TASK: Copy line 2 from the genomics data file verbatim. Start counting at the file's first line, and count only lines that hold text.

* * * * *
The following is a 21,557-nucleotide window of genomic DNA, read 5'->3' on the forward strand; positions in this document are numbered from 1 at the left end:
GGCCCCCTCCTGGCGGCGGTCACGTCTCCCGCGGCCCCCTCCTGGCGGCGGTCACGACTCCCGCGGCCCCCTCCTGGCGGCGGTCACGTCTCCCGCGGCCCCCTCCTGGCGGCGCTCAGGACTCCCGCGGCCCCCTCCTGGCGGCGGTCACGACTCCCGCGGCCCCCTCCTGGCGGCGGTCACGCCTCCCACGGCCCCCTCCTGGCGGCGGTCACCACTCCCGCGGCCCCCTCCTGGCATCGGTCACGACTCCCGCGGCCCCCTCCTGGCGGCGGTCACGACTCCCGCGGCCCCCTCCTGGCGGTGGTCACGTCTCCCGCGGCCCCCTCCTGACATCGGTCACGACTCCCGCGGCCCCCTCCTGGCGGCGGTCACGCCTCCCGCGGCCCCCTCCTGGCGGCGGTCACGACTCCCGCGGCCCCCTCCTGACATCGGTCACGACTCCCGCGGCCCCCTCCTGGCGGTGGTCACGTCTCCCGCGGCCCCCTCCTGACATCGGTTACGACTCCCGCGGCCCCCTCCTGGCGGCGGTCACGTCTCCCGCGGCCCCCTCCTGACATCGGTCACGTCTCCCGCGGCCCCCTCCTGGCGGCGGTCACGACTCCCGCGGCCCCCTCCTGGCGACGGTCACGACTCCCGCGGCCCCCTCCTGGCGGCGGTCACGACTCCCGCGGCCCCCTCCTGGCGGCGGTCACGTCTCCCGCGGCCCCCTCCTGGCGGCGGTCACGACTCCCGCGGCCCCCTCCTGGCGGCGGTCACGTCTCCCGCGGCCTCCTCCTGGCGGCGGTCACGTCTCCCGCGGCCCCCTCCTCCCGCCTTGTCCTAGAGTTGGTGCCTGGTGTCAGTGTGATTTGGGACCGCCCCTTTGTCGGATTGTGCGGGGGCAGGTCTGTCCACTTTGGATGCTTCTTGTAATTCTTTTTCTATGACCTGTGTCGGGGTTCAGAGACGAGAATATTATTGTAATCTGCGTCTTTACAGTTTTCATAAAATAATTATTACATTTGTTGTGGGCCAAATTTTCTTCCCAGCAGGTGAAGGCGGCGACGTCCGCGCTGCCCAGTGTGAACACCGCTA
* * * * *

GGCCCCCTCCTGGCGGCGGTCACGTCTCCCGCGGCCCCCTCCTGGCGGCGGTCACGACTCCCGCGGCCCCCTCCTGGCGGCGGTCACGTCTCCCGCGGCCCCCTCCTGGCGGCGCTCAGGACTCCCGCGGCCCCCTCCTGGCGGCGGTCACGACTCCCGCGGCCCCCTCCTGGCGGCGGTCACGCCTCCCACGGCCCCCTCCTGGCGGCGGTCACCACTCCCGCGGCCCCCTCCTGGCATCGGTCACGACTCCCGCGGCCCCCTCCTGGCGGCGGTCACGACTCCCGCGGCCCCCTCCTGGCGGTGGTCACGTCTCCCGCGGCCCCCTCCTGACATCGGTCACGACTCCCGCGGCCCCCTCCTGGCGGCGGTCACGCCTCCCGCGGCCCCCTCCTGGCGGCGGTCACGACTCCCGCGGCCCCCTCCTGACATCGGTCACGACTCCCGCGGCCCCCTCCTGGCGGTGGTCACGTCTCCCGCGGCCCCCTCCTGACATCGGTTACGACTCCCGCGGCCCCCTCCTGGCGGCGGTCACGTCTCCCGCGGCCCCCTCCTGACATCGGTCACGTCTCCCGCGGCCCCCTCCTGGCGGCGGTCACGACTCCCGCGGCCCCCTCCTGGCGACGGTCACGACTCCCGCGGCCCCCTCCTGGCGGCGGTCACGACTCCCGCGGCCCCCTCCTGGCGGCGGTCACGTCTCCCGCGGCCCCCTCCTGGCGGCGGTCACGACTCCCGCGGCCCCCTCCTGGCGGCGGTCACGTCTCCCGCGGCCTCCTCCTGGCGGCGGTCACGTCTCCCGCGGCCCCCTCCTCCCGCCTTGTCCTAGAGTTGGTGCCTGGTGTCAGTGTGATTTGGGACCGCCCCTTTGTCGGATTGTGCGGGGGCAGGTCTGTCCACTTTGGATGCTTCTTGTAATTCTTTTTCTATGACCTGTGTCGGGGTTCAGAGACGAGAATATTATTGTAATCTGCGTCTTTACAGTTTTCATAAAATAATTATTACATTTGTTGTGGGCCAAATTTTCTTCCCAGCAGGTGAAGGCGGCGACGTCCGCGCTGCCCAGTGTGAACACCGCTA